The Other


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Robert Mulligan’s (To Kill a Mocking Bird) The Other cleverly disguises itself; a depression-era domestic tale of family on the farm masking an often gruelling psychological horror. Adapted by Tom Tryon from his own novel, The Other is an eclectic mix of dysfunction, the supernatural, and fractured psychologies, wrapped up in gorgeous Technicolor.

Slowly, Mulligan unveils a small community of characters who live and die the quiet life, hints of catastrophe are strewn throughout, near-playful reminders that this is a cursed “Sunday film”. Mulligan is at his best when pulling our wandering attentions back to the fact that this is a bizarrely sinister feature and nothing is as it seems. Brutal accidents and Freakshow ventures pop up to add a distinctly macabre flavour. Much of this comes from great visual and narrative framing, where the shots are specifically designed to construct this familiar setting of Tom Sawyer childhood, then tear it apart with dreadful child death.

Niles’ delicate mother (a disturbed turn from Diana Muldaur) is a picture of grief, a beautiful shut-in wrecked by the memories of 2 terrible tragedies, one moment delightful and matronly, the next hopelessly spiralling into a grief-craze. Uta Hagen appears as a harmless old Russian lady, a resident alien passing on mystical knowledge in the form of “The Game”, a process by which she helps Niles assume the point of view of any animal or person he wishes. Though not explicitly stated this perhaps allows Niles to become pray to his dead twin/imaginary friend’s terrible influence. Either way, Hagen steals the show in the final act.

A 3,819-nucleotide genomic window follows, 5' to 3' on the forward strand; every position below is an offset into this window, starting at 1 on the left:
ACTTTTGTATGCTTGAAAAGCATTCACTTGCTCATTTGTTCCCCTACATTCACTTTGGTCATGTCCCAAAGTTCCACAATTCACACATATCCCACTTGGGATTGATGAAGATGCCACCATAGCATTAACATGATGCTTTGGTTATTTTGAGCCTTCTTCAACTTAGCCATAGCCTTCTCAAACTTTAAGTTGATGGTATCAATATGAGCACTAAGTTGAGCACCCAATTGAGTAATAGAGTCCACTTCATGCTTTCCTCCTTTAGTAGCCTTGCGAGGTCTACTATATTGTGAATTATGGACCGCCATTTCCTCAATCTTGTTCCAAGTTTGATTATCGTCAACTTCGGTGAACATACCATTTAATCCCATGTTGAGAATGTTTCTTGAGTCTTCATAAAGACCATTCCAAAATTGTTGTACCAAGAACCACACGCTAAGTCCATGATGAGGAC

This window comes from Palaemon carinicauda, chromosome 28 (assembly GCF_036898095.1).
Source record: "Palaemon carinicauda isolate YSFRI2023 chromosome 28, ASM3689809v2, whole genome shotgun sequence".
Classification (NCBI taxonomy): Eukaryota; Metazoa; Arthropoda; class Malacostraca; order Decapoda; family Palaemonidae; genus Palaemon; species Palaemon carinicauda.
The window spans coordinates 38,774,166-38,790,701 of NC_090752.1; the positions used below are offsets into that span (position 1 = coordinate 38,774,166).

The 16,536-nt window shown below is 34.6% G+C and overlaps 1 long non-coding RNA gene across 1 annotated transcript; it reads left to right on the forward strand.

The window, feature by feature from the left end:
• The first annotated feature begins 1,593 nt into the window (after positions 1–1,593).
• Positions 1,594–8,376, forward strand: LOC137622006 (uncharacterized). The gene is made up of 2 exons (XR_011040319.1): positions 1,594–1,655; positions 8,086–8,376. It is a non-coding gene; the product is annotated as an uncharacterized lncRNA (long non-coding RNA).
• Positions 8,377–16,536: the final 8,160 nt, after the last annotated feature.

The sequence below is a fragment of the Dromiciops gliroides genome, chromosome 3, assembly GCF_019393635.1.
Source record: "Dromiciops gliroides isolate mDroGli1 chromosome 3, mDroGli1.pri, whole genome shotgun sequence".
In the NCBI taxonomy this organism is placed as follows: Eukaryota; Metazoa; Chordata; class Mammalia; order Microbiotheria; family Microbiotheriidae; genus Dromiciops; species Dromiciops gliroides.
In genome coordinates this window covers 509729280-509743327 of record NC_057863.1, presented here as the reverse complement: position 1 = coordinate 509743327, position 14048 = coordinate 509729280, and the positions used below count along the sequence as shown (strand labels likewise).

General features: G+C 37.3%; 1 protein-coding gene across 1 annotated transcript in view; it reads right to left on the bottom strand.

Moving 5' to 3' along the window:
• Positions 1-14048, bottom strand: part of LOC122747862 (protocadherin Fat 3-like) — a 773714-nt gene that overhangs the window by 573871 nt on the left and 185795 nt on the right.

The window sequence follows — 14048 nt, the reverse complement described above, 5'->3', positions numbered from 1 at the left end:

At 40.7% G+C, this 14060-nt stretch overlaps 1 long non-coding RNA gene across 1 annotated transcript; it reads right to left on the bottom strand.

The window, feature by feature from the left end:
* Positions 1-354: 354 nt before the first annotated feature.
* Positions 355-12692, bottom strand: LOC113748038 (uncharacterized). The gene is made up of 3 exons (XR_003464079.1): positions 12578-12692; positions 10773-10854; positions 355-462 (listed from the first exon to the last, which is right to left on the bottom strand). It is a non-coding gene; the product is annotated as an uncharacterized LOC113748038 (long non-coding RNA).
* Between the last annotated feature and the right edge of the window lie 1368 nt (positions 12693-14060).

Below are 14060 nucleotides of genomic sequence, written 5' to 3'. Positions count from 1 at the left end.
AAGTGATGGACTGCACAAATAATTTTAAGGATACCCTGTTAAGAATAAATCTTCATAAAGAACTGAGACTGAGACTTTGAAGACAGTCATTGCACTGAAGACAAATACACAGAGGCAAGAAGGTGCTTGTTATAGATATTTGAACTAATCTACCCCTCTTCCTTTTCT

The Other steadily works through supernatural intrigue until it arrives at violent retributions from beyond the grave. By keeping Niles a confused and alienated little boy, it becomes a pretty upsetting tale of psychological breakdown where, again, nothing is as it seems. Only in the last half hour does the film fully embrace its dark melodramatic touches to deliver an overwhelmingly nihilistic finale where the returning loved one becomes a sincere threat rather than a comfort. In this last segment, especially, the gorgeous cinematography takes a step into Night of the Hunter noir, keeping the shadows thick and sprawling, finding threat in every crook of the idyllic country atmosphere. Finally released on Blu-Ray the film looks better than ever.

A quiet, contained, feature that’s as much an essay on grief as it is childhood, Mulligan keeps his characters tight and his storytelling concise. There’s genuinely impressive turns from two child actors, a beautiful score, and some surprisingly macabre turns that will shock even today’s hardened viewers.


Dir. Robert Mulligan

Stars. Uta Hagen, Diana Muldaur, Chris Udvarnoky, Martin Udvarnoky, Victor French, John Ritter

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